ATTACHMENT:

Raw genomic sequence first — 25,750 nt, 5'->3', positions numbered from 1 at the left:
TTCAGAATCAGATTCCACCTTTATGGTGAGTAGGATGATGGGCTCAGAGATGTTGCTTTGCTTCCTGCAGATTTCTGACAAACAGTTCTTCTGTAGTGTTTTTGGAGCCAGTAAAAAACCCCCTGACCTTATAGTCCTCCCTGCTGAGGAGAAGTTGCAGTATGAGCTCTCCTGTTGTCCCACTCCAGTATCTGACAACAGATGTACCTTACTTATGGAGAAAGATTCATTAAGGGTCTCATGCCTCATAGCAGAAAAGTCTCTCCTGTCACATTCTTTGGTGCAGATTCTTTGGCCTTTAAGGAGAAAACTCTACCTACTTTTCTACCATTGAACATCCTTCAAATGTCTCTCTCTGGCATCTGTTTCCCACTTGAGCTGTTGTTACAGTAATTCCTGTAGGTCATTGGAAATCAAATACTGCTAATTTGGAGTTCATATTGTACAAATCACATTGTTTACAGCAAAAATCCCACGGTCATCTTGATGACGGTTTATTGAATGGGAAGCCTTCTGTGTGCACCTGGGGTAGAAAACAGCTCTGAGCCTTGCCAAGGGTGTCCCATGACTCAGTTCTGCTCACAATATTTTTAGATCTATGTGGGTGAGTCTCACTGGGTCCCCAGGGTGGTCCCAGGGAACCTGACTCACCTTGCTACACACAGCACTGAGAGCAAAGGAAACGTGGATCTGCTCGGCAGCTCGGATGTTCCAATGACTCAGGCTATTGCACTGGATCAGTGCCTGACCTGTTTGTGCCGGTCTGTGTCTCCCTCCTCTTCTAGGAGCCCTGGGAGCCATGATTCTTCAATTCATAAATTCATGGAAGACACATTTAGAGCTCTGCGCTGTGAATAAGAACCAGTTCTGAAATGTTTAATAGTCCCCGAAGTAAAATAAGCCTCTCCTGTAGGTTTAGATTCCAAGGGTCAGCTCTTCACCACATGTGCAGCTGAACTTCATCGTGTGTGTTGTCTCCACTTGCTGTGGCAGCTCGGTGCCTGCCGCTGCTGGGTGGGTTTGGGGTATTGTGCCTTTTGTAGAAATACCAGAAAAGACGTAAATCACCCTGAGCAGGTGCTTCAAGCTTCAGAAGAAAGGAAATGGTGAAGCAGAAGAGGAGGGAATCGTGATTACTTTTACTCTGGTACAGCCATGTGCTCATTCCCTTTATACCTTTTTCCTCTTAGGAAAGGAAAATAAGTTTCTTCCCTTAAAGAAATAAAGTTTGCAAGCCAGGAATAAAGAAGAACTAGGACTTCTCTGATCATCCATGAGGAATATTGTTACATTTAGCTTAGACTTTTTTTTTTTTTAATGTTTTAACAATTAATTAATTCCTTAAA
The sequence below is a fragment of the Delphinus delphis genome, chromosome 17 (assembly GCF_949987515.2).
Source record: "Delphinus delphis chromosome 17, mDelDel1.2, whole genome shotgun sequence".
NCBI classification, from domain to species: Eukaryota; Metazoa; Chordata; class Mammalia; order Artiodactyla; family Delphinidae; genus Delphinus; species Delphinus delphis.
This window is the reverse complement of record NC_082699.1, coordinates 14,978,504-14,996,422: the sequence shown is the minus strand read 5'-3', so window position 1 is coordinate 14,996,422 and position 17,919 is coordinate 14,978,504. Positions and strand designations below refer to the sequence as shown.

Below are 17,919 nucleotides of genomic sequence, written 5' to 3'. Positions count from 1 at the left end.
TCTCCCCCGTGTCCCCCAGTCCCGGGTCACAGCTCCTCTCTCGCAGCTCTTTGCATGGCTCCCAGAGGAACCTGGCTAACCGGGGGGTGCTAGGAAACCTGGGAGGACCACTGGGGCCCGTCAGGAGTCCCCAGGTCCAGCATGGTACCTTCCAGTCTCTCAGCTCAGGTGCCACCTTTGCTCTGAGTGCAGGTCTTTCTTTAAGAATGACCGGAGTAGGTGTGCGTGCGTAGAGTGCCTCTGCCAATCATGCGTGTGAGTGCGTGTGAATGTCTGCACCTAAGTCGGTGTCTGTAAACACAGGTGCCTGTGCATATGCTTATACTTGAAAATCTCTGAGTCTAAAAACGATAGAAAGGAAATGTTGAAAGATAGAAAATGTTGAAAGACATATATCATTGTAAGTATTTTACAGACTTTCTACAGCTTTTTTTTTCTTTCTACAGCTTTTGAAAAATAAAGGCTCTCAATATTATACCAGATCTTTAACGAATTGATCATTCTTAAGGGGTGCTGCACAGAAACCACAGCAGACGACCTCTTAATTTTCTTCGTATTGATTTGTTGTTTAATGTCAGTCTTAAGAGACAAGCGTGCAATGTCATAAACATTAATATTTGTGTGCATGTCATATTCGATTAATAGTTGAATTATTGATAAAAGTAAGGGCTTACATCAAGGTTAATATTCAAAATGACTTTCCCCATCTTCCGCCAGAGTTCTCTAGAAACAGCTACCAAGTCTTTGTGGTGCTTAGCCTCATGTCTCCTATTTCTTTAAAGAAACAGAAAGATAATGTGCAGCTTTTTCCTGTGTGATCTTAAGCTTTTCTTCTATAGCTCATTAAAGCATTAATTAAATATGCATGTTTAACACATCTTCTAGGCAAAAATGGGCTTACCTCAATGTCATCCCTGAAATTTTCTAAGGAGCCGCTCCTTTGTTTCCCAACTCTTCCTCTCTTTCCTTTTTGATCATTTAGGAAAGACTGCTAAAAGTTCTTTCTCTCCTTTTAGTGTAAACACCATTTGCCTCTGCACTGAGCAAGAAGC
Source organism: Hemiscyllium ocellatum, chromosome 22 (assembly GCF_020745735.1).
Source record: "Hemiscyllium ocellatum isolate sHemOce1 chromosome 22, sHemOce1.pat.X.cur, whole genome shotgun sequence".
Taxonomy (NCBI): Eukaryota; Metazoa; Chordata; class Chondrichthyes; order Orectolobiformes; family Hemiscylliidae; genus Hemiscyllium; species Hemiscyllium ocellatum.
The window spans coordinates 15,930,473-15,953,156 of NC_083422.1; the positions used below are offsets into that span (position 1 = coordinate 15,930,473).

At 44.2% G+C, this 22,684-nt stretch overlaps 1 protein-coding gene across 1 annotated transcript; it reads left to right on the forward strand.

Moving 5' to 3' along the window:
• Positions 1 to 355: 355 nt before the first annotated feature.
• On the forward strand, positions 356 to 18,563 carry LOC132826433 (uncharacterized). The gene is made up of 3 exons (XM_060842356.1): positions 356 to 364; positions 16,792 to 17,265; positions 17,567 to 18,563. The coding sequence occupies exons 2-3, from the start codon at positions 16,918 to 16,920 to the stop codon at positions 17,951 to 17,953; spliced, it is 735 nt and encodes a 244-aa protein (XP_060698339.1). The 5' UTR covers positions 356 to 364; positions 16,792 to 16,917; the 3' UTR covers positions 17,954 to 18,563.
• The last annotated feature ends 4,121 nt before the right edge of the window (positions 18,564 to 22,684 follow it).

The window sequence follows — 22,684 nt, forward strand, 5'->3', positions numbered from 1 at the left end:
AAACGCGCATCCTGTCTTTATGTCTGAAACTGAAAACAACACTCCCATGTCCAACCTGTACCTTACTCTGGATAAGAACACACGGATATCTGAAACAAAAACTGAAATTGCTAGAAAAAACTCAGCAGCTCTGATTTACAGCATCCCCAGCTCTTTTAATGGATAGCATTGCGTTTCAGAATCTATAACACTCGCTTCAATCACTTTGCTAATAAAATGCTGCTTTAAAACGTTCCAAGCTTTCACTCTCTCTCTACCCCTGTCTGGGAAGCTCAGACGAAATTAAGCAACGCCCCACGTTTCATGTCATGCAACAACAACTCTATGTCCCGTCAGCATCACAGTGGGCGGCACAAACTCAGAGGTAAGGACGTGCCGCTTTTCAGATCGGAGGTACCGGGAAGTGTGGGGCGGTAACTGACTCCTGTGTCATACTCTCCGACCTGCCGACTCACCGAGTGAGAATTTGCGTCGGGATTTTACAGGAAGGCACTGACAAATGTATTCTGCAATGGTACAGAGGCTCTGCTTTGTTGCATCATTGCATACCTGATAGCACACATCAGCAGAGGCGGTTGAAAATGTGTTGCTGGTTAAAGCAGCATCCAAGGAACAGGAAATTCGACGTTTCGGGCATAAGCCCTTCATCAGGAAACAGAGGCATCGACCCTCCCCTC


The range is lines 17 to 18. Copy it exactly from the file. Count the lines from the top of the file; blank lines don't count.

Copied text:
• The last annotated feature ends 4,121 nt before the right edge of the window (positions 18,564 to 22,684 follow it).

The window sequence follows — 22,684 nt, forward strand, 5'->3', positions numbered from 1 at the left end: